And then, there is Mariam. Adorable seven year old, whose knee swelled from a sickle cell crisis, but whose mother, not knowing better and without ready access to a doctor, resorted to the prevalent traditional treatment for just about any ailment here—she incised where it hurt. But Mariam’s knee suppurated and now she cannot walk, she will never walk, she will always dream of walking. We gave her antibiotics, we made crutches, we gave mother and child food and comfort, but mostly, we cried when they were not looking. I told Mariam that she could put stickers all over her shiny blue crutches, but she did not know what stickers were. So, I made her a happy face sticker with a bit of white medical tape, but she just looked back at me, confused.

    Before I came here, I believed that war was not inherent to human kind, that somehow, with enough will and justice and restraint, we could evolve into a peaceful species. Weren’t we at peace back home after all? But now, I wonder whether struggle for land or resources or the upper hand isn’t simply part of who we are. The resources here are largely exported overseas. Conversely, maybe we export our wars—it is much cleaner, and easier to not have to shed blood and tears all the time.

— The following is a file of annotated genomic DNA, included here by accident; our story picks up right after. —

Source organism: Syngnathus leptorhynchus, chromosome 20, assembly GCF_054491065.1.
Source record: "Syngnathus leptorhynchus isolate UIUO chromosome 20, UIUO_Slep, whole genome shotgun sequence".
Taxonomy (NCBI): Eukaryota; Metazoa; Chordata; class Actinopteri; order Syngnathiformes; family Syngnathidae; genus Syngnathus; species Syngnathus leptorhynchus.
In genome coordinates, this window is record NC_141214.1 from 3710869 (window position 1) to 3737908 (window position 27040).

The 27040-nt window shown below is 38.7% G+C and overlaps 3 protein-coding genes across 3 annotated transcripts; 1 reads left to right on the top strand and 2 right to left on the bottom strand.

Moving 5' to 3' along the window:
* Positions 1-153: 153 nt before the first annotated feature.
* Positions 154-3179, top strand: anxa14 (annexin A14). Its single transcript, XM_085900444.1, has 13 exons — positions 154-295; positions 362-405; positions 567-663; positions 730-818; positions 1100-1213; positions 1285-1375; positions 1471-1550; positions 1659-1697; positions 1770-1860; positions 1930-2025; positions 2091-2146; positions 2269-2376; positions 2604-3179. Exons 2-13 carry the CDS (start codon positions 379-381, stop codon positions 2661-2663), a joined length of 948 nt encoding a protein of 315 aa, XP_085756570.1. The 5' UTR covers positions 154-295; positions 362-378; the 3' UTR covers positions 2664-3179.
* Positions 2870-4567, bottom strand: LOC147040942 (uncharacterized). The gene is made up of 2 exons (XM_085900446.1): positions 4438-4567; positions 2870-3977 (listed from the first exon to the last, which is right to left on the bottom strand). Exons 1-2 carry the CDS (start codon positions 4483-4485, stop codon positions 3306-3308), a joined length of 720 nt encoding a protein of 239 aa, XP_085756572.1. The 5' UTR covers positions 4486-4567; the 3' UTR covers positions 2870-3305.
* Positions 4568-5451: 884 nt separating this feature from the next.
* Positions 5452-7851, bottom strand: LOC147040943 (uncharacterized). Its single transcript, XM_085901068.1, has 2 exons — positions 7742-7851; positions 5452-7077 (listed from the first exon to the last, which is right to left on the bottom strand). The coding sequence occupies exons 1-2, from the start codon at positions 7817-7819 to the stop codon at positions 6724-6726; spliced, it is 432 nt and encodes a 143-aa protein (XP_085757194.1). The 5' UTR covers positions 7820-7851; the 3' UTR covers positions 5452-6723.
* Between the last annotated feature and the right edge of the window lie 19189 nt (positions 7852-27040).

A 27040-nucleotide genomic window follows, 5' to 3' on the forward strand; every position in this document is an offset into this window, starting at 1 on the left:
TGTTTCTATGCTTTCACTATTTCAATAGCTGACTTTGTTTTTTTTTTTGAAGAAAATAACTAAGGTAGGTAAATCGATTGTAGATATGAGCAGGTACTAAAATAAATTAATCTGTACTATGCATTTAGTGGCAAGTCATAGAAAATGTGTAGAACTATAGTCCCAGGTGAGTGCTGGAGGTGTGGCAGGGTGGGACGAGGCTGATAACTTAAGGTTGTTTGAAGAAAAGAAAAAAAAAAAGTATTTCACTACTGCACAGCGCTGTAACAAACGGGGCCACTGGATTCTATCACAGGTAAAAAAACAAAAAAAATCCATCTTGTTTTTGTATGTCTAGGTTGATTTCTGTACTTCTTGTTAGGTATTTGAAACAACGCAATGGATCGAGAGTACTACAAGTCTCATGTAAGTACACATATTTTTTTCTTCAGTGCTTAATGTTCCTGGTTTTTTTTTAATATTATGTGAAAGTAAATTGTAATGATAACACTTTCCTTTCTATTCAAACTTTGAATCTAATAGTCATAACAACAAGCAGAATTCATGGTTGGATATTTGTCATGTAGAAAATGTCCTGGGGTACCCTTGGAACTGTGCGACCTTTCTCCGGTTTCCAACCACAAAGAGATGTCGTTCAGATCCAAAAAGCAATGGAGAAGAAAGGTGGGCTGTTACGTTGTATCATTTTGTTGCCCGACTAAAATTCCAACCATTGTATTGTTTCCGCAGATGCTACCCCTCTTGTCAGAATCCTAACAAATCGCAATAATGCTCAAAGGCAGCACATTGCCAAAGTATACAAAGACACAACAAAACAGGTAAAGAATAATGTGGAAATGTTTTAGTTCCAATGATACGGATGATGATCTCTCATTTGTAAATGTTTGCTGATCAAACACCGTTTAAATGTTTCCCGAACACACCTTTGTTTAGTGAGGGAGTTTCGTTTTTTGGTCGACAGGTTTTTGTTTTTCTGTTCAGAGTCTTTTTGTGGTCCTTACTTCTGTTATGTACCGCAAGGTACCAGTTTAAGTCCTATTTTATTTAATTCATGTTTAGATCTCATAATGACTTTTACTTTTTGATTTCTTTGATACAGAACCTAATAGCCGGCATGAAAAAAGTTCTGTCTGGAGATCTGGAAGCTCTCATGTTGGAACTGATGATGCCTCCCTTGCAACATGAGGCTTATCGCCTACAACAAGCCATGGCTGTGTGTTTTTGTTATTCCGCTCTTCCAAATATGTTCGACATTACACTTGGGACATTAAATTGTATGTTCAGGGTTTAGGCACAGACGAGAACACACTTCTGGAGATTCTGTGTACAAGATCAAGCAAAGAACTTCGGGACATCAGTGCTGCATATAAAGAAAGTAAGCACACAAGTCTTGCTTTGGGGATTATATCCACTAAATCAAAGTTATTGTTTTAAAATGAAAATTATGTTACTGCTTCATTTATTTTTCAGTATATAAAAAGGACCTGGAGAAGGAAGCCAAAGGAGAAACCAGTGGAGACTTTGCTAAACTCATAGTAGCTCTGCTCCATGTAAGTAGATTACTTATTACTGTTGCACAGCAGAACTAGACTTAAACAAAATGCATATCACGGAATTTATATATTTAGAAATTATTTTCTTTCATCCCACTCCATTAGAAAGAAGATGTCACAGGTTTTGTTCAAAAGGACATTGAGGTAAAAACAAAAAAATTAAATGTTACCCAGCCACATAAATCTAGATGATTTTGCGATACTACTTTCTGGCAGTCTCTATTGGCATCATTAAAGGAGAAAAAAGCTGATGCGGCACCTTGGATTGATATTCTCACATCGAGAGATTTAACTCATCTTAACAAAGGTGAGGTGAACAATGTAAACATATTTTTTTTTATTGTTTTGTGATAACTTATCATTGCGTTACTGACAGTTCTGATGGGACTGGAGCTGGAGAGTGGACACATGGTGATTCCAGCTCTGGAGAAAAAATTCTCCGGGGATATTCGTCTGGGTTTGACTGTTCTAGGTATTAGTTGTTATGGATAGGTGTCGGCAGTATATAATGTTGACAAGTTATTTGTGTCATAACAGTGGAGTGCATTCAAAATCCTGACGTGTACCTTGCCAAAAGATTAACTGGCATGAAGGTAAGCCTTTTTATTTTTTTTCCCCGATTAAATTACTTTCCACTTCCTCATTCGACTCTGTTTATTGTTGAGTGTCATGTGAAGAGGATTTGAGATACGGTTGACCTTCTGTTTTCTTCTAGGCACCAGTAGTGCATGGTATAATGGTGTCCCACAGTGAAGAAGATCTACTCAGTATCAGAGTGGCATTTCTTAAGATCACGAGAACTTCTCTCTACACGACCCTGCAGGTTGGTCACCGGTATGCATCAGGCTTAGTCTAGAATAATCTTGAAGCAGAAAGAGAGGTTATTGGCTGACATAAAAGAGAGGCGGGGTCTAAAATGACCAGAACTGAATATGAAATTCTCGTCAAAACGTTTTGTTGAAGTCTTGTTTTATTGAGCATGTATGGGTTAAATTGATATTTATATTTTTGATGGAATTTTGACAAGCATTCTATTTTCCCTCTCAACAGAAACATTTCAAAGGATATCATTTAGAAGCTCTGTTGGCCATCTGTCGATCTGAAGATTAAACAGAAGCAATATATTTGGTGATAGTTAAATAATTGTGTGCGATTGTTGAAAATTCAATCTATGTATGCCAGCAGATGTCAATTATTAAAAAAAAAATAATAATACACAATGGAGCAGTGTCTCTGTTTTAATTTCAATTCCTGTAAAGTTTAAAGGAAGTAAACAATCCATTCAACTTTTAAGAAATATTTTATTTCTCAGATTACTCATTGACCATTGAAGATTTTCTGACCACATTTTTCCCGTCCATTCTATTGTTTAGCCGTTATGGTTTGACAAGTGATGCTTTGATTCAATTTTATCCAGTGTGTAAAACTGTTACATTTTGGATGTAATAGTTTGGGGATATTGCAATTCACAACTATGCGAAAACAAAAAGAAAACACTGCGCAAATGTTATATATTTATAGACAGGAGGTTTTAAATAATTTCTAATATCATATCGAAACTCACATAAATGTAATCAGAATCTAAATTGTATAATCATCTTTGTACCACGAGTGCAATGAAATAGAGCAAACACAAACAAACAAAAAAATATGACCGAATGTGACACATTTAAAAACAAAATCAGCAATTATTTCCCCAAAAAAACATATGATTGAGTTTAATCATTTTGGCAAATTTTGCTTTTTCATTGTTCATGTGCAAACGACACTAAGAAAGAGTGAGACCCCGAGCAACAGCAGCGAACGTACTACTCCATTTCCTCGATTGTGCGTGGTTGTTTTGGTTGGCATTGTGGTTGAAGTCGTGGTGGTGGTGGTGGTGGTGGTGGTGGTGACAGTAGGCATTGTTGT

But I still believe in individual conviction.

    My grandfather was arrested by the Nazis for his involvement in the Czech resistance during the war and was swiftly deported to the Terezin concentration camp. Before I came here, my father gave me a reproduction of a sketch that now hangs in the camp’s museum. It shows him operating on a fellow prisoner, with a razor blade. I hung the sketch in my mud hut as soon as I arrived here, and now look forward to taping it back to the grimy wall every morning.

    It reminds me that increadibly, things could be much worse. That our work is a gift, and service to others, a duty. And that maybe, if enough of us think so, despite the pain and brutally in this raw world that we are all witness to, things can still get better.

    Maybe Osler was right, after all—maybe our greatest obstacle is merely what we feel we can do something about.